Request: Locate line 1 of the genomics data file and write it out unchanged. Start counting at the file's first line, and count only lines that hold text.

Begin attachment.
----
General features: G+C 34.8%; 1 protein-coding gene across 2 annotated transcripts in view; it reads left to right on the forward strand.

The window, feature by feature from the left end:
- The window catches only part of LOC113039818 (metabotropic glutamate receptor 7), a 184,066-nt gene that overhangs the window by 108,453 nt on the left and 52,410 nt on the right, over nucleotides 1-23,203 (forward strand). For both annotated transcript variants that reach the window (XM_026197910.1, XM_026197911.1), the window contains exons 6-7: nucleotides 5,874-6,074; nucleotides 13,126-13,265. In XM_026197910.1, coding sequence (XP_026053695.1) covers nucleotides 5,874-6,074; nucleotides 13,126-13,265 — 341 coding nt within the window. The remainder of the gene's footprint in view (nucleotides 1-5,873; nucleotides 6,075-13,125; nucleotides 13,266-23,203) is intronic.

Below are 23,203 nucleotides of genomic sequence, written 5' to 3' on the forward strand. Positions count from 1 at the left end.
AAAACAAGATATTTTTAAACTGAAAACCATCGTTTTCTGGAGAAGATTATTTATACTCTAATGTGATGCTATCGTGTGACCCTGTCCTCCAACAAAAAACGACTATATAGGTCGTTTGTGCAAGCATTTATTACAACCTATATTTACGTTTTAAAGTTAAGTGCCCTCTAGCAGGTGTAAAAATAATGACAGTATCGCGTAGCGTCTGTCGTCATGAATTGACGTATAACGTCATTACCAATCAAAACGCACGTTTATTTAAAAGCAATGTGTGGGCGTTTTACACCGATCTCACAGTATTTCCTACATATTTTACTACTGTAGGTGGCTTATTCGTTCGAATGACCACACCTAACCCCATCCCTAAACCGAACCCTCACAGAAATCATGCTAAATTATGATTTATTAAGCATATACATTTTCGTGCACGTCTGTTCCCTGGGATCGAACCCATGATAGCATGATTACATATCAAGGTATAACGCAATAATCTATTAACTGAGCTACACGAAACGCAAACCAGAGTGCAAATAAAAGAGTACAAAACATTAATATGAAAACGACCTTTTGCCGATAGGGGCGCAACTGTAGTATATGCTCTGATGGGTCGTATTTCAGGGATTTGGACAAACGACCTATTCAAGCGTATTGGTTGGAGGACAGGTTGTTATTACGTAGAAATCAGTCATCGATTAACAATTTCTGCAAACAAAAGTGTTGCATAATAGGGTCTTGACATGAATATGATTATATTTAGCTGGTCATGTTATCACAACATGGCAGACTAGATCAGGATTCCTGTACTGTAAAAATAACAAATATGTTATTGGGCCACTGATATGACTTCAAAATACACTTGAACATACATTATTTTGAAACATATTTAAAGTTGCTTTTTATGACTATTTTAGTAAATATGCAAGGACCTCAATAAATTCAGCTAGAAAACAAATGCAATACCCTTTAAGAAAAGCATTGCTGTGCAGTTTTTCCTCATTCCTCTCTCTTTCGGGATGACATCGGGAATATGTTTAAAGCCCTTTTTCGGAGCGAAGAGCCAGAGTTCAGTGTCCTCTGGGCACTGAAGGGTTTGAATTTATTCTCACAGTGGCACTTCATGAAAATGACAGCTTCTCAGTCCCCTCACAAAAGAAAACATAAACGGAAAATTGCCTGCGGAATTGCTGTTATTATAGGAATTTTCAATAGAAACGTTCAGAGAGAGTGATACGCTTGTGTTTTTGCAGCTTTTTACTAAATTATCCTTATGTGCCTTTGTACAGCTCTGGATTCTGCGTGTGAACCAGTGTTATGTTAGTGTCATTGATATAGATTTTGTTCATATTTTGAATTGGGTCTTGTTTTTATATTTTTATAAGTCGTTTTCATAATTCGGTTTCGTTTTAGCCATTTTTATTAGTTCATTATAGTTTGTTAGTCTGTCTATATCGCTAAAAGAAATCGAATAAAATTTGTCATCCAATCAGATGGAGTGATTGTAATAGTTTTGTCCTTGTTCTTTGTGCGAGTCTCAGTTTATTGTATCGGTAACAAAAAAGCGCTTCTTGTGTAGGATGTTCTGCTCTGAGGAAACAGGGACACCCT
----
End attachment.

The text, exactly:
General features: G+C 34.8%; 1 protein-coding gene across 2 annotated transcripts in view; it reads left to right on the forward strand.